Activities in Horoirangi Marine Reserve
Scuba diver with underwater video
camera and lights
While fishing is not allowed in the marine reserve, other forms of recreation are welcomed. Walking, exploring the intertidal zone, kayaking, snorkelling, diving, general boating and sightseeing are all popular activities.
Discovering marine life
Discover the diversity of marine life on the lower intertidal boulder reef. This is a fun place to explore and study, especially when there is a very low spring tide and the sea is calm. Take a close look, but remember this is a marine reserve so animals and plants should not be taken or harmed. If you do look around or under boulders, please be very careful not to crush any animals or plants. All boulders should be carefully returned to their original position.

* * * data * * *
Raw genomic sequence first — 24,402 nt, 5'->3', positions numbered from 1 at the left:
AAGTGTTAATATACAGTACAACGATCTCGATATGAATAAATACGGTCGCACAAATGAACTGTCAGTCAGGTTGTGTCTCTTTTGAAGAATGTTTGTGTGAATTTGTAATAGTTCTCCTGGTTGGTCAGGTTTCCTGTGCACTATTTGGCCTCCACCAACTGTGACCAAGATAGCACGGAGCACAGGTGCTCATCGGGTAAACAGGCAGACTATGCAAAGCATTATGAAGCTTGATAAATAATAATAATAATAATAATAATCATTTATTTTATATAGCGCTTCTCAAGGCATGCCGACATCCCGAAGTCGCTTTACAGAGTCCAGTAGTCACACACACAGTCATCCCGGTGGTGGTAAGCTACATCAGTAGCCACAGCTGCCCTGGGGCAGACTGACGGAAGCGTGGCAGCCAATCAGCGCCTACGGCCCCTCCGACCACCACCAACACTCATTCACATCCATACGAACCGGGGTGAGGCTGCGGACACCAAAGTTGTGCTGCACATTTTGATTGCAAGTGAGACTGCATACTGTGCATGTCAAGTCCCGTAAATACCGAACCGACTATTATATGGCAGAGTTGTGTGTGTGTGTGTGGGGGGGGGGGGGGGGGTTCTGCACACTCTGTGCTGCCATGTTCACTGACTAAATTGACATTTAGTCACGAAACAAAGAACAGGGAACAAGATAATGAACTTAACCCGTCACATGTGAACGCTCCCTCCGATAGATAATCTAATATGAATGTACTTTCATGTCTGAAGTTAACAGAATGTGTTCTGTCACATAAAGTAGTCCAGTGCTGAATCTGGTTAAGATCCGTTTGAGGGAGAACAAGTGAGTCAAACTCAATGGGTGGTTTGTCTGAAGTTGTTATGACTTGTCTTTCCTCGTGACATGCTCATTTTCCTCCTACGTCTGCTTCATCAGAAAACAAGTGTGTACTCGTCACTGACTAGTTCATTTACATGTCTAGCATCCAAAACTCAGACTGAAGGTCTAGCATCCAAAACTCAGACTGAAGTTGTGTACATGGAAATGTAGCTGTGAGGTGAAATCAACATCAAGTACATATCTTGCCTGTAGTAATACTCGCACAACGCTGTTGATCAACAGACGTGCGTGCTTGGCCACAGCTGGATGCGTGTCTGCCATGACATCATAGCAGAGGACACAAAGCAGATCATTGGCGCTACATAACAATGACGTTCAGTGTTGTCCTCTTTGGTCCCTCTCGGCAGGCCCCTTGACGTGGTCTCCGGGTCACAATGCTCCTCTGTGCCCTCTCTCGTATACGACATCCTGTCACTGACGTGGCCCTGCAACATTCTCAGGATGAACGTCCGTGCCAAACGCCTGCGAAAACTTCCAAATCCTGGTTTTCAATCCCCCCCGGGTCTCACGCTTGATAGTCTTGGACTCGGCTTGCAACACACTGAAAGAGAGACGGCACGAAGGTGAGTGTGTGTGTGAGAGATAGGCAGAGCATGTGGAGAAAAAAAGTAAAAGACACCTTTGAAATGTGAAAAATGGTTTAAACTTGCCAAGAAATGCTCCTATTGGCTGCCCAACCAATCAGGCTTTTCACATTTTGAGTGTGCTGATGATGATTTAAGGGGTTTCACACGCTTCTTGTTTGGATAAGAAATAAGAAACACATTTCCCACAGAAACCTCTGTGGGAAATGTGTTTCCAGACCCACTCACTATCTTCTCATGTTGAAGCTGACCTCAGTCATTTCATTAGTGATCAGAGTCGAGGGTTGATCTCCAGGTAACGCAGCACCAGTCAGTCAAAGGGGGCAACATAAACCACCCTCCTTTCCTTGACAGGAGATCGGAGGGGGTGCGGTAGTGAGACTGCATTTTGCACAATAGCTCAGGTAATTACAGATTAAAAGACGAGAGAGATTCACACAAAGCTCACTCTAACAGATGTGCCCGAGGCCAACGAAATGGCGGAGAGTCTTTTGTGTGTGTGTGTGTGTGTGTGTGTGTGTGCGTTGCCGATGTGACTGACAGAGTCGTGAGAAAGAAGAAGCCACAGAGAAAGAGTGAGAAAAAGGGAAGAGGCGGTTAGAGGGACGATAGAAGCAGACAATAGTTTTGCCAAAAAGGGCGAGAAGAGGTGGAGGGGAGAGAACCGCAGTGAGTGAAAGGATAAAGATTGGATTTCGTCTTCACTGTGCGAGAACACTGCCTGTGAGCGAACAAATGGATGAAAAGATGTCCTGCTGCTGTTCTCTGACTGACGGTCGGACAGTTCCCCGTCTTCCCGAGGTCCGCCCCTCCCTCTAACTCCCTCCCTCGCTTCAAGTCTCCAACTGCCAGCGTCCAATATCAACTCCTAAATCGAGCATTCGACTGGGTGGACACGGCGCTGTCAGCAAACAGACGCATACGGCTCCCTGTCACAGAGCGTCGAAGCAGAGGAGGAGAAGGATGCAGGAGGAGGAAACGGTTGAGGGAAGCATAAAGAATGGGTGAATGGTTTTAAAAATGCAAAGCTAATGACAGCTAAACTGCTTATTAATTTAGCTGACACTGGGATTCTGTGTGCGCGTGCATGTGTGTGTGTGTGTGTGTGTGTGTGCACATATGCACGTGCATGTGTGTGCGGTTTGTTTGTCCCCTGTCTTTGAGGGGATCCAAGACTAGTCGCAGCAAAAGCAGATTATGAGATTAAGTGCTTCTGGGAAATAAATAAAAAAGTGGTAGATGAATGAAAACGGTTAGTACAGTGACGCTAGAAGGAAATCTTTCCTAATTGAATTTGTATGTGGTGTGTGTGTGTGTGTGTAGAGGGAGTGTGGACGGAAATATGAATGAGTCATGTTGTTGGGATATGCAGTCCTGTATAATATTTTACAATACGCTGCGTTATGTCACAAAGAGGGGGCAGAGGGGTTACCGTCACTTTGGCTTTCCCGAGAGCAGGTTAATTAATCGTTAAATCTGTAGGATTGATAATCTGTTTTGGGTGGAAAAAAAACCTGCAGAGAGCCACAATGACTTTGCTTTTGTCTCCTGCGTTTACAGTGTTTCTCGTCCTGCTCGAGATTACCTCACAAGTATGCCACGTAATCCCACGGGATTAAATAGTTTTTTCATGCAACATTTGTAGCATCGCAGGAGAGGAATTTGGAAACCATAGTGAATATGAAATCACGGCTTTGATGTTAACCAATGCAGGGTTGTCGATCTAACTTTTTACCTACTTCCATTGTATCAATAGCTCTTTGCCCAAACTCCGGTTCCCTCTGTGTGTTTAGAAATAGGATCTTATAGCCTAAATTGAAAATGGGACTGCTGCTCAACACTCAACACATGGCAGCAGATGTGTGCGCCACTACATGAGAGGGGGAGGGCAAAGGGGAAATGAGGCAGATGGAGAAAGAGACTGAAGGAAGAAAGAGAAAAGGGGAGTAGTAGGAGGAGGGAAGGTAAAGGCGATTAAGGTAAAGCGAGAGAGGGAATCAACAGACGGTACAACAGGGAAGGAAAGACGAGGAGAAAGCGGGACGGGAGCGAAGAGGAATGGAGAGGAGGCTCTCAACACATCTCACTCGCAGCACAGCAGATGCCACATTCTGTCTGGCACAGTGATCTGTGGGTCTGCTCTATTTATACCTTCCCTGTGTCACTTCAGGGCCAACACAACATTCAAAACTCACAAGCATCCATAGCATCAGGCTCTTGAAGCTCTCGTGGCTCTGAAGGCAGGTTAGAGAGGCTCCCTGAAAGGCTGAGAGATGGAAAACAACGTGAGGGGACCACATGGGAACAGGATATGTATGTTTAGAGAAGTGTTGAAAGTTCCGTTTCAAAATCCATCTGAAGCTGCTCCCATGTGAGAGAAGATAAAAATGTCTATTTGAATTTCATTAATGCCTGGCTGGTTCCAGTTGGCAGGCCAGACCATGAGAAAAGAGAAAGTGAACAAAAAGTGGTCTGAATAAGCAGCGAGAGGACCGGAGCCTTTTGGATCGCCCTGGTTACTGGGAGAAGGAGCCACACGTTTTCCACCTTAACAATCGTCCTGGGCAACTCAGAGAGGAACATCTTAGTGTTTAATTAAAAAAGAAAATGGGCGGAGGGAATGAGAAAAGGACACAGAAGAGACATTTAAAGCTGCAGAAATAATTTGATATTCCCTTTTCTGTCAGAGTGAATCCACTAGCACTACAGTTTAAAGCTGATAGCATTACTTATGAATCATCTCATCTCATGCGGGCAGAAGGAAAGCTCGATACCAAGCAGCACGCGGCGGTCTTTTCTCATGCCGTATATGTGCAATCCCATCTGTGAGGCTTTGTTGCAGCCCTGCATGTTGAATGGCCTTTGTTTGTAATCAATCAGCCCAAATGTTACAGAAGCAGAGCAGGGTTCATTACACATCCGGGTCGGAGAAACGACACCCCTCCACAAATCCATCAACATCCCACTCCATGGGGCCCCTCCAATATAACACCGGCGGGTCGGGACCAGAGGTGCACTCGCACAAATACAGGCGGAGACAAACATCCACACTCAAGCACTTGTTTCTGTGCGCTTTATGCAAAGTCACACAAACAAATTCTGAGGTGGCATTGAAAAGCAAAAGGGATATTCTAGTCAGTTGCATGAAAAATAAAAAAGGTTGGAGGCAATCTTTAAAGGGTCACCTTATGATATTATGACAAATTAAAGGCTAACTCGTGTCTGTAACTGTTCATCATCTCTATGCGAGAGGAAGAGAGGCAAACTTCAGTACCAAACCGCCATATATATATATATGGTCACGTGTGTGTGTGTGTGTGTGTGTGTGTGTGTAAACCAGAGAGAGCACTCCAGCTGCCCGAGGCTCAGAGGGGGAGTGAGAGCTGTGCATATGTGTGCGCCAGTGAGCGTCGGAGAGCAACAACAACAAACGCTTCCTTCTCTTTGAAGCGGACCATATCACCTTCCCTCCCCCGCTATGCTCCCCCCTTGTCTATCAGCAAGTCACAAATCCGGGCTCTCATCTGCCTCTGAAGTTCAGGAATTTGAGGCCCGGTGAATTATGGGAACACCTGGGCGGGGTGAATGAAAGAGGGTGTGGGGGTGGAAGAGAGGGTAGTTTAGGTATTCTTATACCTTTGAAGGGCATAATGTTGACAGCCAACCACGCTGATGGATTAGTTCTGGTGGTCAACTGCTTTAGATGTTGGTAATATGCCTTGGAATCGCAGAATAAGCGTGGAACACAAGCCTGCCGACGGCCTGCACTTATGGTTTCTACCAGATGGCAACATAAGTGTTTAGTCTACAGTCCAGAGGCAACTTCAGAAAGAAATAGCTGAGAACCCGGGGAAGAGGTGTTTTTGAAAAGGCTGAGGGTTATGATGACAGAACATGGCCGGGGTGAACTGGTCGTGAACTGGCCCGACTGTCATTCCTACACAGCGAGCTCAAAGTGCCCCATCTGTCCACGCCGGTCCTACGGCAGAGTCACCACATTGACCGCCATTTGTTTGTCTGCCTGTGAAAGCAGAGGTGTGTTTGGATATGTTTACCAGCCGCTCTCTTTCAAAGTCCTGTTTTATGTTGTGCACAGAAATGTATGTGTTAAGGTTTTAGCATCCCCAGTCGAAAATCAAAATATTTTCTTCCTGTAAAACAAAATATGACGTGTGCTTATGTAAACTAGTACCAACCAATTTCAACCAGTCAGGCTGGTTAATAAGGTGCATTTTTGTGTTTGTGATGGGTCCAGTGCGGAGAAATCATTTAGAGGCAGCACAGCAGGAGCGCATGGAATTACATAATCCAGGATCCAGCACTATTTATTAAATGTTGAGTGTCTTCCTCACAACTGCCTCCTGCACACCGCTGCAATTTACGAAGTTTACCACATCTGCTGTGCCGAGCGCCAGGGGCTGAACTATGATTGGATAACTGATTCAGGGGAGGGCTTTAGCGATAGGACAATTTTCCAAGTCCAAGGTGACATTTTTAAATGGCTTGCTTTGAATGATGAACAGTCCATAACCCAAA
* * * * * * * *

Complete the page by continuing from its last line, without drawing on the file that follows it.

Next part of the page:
Diving and snorkelling
Some of the best diving and snorkelling is found towards the north of the reserve, especially near Ataata Point. Look out for crayfish lurking in overhangs and crevices, and some of the more common reef fish – wrasses, triplefins, goatfish, blue cod, blue moki, tarakihi, and perhaps an elusive snapper. Sponges, some quite large, are a notable feature to keep a watch for, particularly along the outer reef edge and on the deeper bedrock reefs. Over time (perhaps decades!) divers might witness gradual changes in the numbers of some species due to the cessation of fishing in the reserve.